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Beatles - Composing Outside The Beatles: Lennon & McCartney 1967-1972
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That aside, what does this documentary focus on? There is the breakup of the Beatles and the influence of Yoko and Linda – mostly Yoko, Linda gets a brief mention here and there, despite her musical contribution. “Give Peace A Chance,” “Cold Turkey,” “Instant Karma,” and the sessions for “Plastic Ono Band,” “Imagine,” and the concert in Toronto (with John so nervous before his first live show without the Beatles that he spent most of the time being sick in a corner) are all covered in detail. Later, there is also the influence of primal therapy; “Mother” and “God,” and the always over examined, “How Do You Sleep?” Klaus Voorman is very interesting in talking about this period of John’s early solo career, discussing Yoko’s insensitivity during the “Imagine” sessions (he calls her ’silly’ and you feel that he really wants to say more....) and Ringo’s sadness at that time.Read more ›
Unfortunately, the video sheds virtually no light on the compositional process of either Lennon or McCartney. Recording approach, yes; compositional process, no. For example, bringing total strangers in from the street to sing "Give Peace a Chance" on a portable 8-track tape machine in a hotel room may have been a new way to record a song. . . but the filmmakers do not share how the song itself was written. Throughout, we hear many anecdotes and insights, but few, if any of them address musical composition.
We learn that John's interest in sloganeering changed his approach to lyrics; we hear Klaus Voorman gush about Phil Spector being a genius and have a few isolated sound examples of his production techniques; we get a sense that Paul let his band members have great personal freedom when interpreting his music; we hear what several people think about what Yoko and Linda's presence meant to their respective husbands during this time. . . but again, we learn relatively little about how either composed during these years.
Most of the period footage in the video can be found elsewhere, and many essential voices are missing. The film's packaging states "This project is an independent review requiring independent editorial control.Read more ›
I love the trilogy of DVDs, though, and has watched them more than once. Fantastic for the true fans.
Such is the case in one pure gem of a doc practically no one's seen called, Composing Outside The Beatles: Lennon & McCartney 1967-1972. Another odd title with dynamic content.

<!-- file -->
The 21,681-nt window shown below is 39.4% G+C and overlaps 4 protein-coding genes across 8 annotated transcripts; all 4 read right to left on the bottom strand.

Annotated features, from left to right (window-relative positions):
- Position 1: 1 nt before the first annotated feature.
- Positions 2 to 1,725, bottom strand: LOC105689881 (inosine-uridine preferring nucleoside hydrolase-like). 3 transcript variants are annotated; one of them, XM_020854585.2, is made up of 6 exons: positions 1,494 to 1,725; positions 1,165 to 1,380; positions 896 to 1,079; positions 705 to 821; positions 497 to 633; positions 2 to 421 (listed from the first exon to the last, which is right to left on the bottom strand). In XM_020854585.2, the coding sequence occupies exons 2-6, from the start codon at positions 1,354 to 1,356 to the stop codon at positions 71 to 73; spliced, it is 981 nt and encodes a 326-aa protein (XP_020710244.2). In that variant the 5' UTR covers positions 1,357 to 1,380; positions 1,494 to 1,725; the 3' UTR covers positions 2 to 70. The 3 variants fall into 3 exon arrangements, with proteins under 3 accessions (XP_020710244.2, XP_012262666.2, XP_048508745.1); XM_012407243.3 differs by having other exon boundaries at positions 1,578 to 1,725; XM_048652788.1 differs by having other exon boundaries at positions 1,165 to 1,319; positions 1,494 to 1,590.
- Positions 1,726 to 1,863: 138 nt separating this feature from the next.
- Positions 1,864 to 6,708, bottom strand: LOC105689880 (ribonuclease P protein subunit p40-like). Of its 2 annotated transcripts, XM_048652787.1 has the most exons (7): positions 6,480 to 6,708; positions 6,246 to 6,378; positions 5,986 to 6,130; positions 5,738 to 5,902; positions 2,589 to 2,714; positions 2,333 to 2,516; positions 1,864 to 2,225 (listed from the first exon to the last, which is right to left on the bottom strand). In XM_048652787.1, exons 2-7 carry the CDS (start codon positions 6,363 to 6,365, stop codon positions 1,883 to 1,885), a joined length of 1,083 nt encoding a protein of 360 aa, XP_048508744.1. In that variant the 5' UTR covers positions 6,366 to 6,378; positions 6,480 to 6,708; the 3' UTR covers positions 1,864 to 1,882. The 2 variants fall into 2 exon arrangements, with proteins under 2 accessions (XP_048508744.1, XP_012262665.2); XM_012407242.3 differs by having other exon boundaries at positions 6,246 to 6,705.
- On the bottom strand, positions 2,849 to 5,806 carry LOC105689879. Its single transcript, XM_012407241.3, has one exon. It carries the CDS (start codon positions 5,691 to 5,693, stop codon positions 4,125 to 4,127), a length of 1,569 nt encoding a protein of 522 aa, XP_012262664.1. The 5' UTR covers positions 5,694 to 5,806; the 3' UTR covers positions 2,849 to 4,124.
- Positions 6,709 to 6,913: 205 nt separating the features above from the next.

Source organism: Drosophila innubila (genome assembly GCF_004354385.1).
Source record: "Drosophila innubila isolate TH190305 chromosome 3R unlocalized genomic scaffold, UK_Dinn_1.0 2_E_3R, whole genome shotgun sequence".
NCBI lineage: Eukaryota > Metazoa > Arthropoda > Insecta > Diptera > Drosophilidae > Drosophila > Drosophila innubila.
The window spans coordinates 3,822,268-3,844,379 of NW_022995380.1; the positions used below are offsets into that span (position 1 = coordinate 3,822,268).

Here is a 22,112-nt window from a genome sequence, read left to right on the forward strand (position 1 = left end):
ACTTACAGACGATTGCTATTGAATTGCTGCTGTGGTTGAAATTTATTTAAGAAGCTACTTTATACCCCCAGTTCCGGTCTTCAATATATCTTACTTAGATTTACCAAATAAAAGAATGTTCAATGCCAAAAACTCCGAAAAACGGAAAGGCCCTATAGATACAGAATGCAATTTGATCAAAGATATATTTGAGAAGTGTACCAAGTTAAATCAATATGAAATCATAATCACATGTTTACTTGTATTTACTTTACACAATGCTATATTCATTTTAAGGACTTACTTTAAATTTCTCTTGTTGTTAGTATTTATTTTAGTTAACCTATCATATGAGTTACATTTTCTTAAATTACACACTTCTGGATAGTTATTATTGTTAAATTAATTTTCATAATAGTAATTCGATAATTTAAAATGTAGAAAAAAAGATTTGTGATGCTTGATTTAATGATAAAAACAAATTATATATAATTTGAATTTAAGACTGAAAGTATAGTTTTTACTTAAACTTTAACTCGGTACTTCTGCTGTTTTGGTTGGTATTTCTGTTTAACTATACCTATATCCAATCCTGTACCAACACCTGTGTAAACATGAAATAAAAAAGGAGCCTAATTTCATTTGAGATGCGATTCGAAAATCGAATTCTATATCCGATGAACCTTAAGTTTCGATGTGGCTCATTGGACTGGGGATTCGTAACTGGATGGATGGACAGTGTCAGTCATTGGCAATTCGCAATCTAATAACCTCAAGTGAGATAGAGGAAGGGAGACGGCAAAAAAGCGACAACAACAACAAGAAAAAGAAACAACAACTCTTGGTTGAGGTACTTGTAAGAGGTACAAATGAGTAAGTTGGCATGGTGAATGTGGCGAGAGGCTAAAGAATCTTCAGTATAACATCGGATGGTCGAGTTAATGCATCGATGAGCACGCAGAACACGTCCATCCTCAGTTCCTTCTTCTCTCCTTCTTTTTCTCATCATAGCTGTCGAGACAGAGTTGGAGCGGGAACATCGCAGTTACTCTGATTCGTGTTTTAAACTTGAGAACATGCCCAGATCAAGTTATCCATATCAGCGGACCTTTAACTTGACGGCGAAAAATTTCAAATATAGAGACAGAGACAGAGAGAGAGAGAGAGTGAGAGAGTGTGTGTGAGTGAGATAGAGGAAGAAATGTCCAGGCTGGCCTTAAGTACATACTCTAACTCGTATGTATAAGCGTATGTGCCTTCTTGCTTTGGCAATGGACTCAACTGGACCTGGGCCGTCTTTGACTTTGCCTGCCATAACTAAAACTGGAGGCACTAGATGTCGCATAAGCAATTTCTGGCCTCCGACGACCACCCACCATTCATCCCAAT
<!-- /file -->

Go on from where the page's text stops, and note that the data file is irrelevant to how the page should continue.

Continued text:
Story goes ...Through point-blank conversation and detailed accounts the time of transition from being a Beatle to just being...watching two close friends and musical geniuses grow. And, even after 101910 Beatle docs, this is fresh.
Today we know Paul was set forth as "The Cute One", and therefore the least to be slaughtered, to announce the end of The Fab Four. A precise measure to ease the blow ...But, realities were far from simple. Some truths were known; the men had grown, got new significant others, and the group needed a kind of divorce.
The only way to grow, for John and Paul at least, was to go in separate directions. That, and Apple and money men were very much Big Blue Meanies into which McCartney marched straight into a long Shakespearian-like, not-so-cute battle with.
Composing Outside The Beatles: Lennon & McCartney 1967-1972 has marvelous clips and footage for any Beatle fan (including the Mike Douglas Show Lennon take over!). But it's so much more. If you're a music fanatic - the sort that enjoys the nitty gritty of what went into say the ultra-personal "God" by John Lennon, or McCartney's "Maybe I'm Amazed" in it's first incarnation as a simple raw ballad of love. You can not get this fast enough.
Keep your eye out for the teams; there's clearly a couple of pro-John vs.Read more ›
Most Recent Customer Reviews
If, like me, you are someone who appreciates Ram and considers it an excellent album and you also enjoyed McCartney I for the raw organic self-portrait that it is on many levels,... Read morePublished 18 months ago by deeplyshallow2
It's true that more time is devoted to Lennon during this period but the documentary isn't a "hatchet job" on McCartney by any means. Read morePublished on April 18, 2012 by Just Some Guy
Please buy this if you are likely to enjoy a completely sycophantic deluded lesson on the greatness of john lennon as a solo artist then this is the dvd for you. Read morePublished on November 17, 2011 by mark bradley
The DVD is "Lennon-heavy", but to be fair, Lennon's "outside The Beatles" recording was more prolific in a way. Read morePublished on January 31, 2010 by Tangerine Dreamer